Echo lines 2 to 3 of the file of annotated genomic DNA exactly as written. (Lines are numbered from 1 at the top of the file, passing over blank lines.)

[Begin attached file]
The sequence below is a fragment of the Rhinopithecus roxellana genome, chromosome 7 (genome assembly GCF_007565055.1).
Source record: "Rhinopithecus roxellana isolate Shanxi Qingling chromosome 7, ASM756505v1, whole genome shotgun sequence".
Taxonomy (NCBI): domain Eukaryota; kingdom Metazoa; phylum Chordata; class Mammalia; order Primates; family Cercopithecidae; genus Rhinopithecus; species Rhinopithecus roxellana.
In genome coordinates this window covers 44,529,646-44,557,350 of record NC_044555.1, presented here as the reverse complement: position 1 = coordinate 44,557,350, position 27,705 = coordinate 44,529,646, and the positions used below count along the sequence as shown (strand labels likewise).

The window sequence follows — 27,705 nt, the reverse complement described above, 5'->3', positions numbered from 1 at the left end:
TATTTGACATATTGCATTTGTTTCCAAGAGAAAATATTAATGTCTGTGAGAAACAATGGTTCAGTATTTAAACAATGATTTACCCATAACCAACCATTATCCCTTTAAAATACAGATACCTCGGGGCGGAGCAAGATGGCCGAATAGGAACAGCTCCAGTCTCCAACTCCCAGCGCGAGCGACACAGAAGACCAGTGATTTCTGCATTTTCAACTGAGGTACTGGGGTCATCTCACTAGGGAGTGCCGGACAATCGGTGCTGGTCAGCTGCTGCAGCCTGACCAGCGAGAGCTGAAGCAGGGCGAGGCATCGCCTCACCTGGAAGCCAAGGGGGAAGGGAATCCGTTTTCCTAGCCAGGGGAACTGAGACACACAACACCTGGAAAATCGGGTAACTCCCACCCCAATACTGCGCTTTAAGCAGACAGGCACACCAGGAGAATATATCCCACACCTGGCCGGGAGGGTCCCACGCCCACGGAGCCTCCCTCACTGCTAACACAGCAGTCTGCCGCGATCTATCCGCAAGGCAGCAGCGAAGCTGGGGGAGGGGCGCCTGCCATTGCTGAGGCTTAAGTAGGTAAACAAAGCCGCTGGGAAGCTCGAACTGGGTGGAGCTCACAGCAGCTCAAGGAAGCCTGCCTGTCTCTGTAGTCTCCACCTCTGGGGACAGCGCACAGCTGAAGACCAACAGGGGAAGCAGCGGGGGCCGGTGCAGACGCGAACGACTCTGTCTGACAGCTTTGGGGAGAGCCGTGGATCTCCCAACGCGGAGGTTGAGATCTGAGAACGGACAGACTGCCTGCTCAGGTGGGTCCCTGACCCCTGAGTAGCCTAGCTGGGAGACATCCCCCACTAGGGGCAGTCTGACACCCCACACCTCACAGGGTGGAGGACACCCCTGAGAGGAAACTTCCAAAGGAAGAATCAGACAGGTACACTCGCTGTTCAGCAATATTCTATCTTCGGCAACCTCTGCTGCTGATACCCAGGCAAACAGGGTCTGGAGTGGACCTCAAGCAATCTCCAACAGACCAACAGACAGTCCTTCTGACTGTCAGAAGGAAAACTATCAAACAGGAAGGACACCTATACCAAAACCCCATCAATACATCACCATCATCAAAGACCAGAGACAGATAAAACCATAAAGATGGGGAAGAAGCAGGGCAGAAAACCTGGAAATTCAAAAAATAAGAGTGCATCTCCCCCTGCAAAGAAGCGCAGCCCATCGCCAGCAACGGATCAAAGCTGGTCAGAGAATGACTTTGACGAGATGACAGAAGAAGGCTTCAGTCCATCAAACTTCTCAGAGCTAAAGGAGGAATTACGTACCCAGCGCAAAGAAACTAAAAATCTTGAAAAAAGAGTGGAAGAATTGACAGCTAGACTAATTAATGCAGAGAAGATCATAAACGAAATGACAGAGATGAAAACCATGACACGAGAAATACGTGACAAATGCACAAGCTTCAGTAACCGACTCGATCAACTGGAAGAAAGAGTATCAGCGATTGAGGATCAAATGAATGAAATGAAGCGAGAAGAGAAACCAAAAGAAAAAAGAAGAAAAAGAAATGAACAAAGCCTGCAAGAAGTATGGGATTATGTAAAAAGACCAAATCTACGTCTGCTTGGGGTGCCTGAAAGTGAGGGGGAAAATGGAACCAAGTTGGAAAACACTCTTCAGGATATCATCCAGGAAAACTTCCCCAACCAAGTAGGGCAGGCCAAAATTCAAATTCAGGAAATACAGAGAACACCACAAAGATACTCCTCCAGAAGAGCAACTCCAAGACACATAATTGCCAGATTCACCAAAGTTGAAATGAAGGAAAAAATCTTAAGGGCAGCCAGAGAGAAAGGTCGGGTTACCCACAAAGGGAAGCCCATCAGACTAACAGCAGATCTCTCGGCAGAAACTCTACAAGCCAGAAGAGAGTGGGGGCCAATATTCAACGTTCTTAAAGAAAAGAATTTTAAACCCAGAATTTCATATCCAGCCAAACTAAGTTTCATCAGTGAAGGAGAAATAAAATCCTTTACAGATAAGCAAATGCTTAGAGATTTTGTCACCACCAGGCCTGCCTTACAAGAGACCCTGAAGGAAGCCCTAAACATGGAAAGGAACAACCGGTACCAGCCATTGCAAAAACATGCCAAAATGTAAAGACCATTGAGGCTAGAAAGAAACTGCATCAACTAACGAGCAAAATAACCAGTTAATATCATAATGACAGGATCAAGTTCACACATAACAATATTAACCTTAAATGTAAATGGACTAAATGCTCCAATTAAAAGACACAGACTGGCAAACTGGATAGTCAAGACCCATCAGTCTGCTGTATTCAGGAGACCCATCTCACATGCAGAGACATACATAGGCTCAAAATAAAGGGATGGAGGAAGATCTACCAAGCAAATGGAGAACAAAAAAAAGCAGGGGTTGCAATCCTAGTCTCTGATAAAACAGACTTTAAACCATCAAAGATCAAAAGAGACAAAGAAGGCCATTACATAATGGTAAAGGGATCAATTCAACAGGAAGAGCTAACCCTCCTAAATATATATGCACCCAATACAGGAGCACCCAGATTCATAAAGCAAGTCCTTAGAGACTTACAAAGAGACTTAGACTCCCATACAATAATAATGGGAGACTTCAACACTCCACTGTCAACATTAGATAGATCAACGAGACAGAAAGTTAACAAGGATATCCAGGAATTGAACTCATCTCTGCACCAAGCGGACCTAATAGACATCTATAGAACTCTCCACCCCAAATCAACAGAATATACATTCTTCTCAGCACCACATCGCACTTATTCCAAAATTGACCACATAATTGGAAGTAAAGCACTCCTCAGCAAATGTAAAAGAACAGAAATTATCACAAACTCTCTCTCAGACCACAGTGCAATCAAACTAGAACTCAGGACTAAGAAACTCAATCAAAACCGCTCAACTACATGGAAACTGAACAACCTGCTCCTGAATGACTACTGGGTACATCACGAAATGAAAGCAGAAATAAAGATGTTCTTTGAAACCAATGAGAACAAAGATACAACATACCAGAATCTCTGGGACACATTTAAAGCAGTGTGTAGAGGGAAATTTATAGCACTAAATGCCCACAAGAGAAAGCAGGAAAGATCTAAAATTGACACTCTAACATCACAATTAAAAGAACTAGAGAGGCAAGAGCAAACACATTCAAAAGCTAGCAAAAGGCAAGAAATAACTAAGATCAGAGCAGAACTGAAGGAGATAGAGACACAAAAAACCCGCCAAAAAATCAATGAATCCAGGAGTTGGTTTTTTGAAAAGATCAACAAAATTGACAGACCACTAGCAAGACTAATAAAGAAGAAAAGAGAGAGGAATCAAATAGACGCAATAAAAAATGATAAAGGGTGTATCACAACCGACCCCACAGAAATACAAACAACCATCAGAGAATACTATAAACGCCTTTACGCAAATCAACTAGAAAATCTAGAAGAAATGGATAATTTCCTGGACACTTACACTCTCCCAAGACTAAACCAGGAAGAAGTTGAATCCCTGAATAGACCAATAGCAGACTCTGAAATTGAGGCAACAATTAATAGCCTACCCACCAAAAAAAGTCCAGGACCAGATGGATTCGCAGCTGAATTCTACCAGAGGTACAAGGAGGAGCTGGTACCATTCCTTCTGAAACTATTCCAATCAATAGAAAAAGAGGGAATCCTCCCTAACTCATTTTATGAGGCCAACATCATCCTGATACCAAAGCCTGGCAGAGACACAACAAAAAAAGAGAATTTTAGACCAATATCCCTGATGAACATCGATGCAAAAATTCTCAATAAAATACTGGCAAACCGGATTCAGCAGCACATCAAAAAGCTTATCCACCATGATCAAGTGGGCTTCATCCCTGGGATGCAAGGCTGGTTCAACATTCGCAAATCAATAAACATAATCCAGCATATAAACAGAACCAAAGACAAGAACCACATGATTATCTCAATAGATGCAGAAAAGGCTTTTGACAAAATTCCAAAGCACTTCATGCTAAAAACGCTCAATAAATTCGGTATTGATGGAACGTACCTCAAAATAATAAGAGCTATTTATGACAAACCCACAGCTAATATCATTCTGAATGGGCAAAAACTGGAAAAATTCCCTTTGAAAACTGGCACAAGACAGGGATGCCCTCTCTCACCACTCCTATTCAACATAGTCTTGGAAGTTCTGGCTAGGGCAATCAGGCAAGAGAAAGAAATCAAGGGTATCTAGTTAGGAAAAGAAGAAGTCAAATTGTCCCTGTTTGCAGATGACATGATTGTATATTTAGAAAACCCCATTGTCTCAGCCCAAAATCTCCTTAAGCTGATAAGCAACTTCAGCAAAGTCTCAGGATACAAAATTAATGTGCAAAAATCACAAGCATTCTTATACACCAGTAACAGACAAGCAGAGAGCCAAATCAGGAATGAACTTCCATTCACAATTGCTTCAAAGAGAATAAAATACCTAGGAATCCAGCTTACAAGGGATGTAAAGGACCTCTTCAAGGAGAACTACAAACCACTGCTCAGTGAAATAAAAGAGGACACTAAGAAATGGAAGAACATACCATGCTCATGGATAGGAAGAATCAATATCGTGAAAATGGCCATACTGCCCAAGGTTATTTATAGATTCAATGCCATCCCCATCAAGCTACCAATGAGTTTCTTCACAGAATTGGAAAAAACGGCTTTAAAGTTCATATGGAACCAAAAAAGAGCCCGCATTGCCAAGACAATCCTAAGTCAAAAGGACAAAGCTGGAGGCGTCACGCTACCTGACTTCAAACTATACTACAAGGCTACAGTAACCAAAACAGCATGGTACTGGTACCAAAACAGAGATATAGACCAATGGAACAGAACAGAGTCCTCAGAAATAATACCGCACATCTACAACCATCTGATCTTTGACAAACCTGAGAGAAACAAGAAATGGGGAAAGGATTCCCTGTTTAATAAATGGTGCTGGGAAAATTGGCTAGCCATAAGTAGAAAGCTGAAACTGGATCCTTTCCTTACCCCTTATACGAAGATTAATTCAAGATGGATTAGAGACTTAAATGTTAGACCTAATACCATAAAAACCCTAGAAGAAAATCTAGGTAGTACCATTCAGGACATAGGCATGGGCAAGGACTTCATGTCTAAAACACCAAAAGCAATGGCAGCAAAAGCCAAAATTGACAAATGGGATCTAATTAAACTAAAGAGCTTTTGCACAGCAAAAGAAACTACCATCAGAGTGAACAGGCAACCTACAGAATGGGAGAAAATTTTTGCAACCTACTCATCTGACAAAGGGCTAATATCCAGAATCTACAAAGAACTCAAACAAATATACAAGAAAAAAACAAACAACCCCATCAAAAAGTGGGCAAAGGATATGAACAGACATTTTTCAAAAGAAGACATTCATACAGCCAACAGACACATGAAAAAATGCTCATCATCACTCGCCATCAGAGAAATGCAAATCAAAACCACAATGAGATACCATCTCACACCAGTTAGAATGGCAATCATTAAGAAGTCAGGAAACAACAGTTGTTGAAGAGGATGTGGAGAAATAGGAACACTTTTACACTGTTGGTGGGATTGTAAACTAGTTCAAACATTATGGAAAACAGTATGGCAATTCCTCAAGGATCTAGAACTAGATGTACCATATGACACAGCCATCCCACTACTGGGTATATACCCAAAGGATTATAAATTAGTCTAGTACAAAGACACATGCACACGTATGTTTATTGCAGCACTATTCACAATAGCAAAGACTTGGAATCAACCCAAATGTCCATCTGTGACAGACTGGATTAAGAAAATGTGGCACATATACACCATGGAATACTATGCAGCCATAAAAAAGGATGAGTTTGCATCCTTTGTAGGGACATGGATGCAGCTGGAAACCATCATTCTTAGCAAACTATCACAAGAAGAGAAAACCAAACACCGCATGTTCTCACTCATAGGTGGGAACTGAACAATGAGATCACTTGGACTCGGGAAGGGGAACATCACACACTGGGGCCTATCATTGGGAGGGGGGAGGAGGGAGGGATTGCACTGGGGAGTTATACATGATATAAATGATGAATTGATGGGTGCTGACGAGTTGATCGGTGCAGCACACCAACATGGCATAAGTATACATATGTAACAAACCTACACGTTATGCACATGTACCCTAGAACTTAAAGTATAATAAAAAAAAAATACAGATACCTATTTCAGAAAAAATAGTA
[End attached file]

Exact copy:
Source record: "Rhinopithecus roxellana isolate Shanxi Qingling chromosome 7, ASM756505v1, whole genome shotgun sequence".
Taxonomy (NCBI): domain Eukaryota; kingdom Metazoa; phylum Chordata; class Mammalia; order Primates; family Cercopithecidae; genus Rhinopithecus; species Rhinopithecus roxellana.